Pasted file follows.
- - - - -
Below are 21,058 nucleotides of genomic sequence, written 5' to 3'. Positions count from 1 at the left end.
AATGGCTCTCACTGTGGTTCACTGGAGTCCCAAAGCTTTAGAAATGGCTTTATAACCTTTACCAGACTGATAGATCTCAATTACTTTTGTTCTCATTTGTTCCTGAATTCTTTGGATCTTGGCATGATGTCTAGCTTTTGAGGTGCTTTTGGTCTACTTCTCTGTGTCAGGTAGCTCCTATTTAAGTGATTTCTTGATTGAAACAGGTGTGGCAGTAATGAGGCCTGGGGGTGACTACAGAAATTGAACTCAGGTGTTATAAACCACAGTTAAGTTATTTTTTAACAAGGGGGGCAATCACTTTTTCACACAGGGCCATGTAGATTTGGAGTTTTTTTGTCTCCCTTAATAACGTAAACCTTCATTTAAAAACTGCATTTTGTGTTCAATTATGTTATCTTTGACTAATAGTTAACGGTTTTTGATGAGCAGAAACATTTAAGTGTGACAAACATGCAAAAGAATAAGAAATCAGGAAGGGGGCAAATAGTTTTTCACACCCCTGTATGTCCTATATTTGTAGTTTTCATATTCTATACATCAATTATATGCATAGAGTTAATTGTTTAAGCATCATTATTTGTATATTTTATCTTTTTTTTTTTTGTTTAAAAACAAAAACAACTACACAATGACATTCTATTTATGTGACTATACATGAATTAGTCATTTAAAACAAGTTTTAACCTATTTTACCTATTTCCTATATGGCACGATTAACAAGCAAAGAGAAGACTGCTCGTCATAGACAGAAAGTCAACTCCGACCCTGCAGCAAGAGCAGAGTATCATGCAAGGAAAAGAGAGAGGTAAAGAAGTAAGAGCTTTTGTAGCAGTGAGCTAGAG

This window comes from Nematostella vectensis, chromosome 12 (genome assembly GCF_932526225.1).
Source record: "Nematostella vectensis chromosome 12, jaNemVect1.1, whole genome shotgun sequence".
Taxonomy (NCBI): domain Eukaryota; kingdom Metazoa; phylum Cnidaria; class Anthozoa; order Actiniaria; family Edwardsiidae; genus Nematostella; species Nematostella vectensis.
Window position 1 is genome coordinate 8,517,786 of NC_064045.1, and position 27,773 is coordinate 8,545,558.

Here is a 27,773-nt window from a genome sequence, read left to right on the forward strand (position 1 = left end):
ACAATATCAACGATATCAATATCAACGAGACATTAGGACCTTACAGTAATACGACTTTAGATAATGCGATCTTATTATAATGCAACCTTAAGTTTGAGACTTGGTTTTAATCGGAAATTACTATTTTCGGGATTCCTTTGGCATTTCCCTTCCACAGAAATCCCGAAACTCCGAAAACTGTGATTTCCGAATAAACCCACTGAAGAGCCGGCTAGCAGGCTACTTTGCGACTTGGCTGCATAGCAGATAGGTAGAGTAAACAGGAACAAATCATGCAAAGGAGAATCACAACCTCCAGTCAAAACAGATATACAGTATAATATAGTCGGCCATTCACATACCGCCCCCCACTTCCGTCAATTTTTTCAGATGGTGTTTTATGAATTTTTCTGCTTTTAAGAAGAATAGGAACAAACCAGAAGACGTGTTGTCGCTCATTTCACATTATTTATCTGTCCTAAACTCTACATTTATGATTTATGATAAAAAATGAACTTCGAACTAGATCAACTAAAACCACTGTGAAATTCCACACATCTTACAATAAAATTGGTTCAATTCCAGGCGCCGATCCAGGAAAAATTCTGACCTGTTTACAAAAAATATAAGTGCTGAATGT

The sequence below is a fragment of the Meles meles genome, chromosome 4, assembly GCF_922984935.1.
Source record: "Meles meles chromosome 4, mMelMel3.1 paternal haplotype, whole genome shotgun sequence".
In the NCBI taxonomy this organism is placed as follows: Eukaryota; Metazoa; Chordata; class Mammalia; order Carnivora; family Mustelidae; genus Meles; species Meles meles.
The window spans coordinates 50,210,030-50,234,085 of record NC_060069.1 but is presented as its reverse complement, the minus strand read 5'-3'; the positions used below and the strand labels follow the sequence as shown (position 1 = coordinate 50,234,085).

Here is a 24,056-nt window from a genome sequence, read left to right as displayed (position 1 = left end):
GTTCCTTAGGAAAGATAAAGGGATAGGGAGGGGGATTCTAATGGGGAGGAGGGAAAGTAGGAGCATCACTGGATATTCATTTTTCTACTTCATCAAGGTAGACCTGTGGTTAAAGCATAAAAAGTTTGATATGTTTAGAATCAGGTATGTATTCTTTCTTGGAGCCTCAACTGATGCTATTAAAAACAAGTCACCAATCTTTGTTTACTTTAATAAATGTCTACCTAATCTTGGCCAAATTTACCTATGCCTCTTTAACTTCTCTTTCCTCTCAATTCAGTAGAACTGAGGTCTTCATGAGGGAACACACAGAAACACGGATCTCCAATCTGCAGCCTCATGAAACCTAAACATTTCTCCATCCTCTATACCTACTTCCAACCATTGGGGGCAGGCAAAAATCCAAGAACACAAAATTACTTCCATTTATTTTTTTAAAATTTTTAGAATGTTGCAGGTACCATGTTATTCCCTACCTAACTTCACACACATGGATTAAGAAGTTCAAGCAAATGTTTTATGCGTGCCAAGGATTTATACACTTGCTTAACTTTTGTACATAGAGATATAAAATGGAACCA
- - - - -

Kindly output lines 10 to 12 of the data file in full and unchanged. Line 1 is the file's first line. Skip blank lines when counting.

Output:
Source record: "Meles meles chromosome 4, mMelMel3.1 paternal haplotype, whole genome shotgun sequence".
In the NCBI taxonomy this organism is placed as follows: Eukaryota; Metazoa; Chordata; class Mammalia; order Carnivora; family Mustelidae; genus Meles; species Meles meles.
The window spans coordinates 50,210,030-50,234,085 of record NC_060069.1 but is presented as its reverse complement, the minus strand read 5'-3'; the positions used below and the strand labels follow the sequence as shown (position 1 = coordinate 50,234,085).